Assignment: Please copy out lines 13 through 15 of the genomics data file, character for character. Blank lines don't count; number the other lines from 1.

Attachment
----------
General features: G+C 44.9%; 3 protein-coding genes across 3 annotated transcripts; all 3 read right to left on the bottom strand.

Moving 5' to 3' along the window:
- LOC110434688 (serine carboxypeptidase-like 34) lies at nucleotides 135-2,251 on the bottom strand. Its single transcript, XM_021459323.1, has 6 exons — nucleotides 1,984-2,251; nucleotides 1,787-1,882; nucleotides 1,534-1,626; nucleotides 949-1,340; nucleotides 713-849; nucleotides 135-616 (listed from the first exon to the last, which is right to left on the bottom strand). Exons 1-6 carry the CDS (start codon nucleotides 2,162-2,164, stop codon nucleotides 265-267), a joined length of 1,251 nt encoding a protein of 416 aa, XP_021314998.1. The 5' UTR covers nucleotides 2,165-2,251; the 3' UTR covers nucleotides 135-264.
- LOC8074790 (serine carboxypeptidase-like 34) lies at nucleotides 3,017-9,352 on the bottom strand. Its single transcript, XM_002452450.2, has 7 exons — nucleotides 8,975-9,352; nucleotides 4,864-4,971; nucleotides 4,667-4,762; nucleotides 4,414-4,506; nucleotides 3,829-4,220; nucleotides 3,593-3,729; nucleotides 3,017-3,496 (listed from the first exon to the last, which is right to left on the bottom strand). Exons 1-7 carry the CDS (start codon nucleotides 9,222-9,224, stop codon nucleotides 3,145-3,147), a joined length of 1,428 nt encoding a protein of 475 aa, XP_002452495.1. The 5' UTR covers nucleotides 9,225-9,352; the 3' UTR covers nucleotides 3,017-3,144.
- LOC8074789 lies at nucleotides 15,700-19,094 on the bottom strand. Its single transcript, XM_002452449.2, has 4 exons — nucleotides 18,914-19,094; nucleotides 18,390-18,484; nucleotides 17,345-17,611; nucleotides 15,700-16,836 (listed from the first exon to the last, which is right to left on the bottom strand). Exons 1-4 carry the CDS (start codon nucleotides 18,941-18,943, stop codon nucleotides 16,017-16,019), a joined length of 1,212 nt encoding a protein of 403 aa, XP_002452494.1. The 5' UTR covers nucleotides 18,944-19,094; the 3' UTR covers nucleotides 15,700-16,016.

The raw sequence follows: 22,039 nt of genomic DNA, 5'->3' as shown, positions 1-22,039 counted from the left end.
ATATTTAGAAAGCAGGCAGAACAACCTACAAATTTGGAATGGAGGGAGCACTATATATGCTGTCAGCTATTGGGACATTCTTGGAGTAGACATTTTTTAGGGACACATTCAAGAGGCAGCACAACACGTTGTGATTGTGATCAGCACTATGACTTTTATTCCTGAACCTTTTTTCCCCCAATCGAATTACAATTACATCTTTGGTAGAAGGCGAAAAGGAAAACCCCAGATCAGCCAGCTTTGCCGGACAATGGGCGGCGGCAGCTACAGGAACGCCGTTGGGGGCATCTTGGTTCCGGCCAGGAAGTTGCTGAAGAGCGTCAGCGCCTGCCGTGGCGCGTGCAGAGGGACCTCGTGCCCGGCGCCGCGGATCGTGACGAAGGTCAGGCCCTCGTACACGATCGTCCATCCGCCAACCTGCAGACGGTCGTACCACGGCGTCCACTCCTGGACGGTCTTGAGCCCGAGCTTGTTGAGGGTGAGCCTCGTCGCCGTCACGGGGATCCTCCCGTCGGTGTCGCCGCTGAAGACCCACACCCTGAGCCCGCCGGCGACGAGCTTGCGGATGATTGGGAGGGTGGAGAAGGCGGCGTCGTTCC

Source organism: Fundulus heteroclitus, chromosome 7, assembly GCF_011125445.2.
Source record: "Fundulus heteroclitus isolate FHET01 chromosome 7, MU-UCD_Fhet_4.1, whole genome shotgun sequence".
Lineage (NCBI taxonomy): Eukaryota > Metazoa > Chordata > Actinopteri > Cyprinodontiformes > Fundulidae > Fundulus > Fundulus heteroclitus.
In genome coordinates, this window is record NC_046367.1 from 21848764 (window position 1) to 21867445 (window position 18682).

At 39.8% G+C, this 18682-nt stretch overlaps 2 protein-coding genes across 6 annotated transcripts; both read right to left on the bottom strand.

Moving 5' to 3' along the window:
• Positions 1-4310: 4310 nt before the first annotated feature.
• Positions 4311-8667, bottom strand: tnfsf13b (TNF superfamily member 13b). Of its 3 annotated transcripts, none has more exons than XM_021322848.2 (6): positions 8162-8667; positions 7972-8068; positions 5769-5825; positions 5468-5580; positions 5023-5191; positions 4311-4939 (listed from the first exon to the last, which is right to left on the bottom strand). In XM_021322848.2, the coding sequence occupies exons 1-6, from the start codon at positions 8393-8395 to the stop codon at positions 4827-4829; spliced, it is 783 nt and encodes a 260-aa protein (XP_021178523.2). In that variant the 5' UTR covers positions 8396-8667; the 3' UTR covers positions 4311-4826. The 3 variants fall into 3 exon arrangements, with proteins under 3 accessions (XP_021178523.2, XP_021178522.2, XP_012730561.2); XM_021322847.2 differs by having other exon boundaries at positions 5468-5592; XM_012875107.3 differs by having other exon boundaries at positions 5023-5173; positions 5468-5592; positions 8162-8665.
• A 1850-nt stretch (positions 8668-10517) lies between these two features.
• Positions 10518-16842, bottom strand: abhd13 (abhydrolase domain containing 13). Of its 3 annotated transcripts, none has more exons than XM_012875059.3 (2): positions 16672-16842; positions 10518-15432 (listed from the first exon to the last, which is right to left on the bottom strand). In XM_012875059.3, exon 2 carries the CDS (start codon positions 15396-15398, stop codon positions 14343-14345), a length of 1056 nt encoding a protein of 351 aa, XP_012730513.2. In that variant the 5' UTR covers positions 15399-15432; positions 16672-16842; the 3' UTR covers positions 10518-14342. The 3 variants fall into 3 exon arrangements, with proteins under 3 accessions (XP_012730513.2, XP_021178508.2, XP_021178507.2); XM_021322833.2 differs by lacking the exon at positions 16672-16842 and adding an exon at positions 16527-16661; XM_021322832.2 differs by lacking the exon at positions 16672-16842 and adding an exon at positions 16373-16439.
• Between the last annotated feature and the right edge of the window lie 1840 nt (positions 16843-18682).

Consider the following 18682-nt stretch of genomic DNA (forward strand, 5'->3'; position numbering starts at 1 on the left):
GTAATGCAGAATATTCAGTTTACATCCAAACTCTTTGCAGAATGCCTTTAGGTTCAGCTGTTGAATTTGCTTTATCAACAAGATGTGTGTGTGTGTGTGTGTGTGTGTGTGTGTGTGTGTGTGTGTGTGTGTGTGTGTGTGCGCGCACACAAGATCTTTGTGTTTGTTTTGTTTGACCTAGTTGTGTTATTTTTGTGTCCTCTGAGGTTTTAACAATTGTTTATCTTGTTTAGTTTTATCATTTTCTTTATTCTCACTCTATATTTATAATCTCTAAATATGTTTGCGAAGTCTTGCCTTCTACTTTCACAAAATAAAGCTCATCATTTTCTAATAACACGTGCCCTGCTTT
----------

Moving 5' to 3' along the window:
• Positions 1-4310: 4310 nt before the first annotated feature.
• Positions 4311-8667, bottom strand: tnfsf13b (TNF superfamily member 13b). Of its 3 annotated transcripts, none has more exons than XM_021322848.2 (6): positions 8162-8667; positions 7972-8068; positions 5769-5825; positions 5468-5580; positions 5023-5191; positions 4311-4939 (listed from the first exon to the last, which is right to left on the bottom strand). In XM_021322848.2, the coding sequence occupies exons 1-6, from the start codon at positions 8393-8395 to the stop codon at positions 4827-4829; spliced, it is 783 nt and encodes a 260-aa protein (XP_021178523.2). In that variant the 5' UTR covers positions 8396-8667; the 3' UTR covers positions 4311-4826. The 3 variants fall into 3 exon arrangements, with proteins under 3 accessions (XP_021178523.2, XP_021178522.2, XP_012730561.2); XM_021322847.2 differs by having other exon boundaries at positions 5468-5592; XM_012875107.3 differs by having other exon boundaries at positions 5023-5173; positions 5468-5592; positions 8162-8665.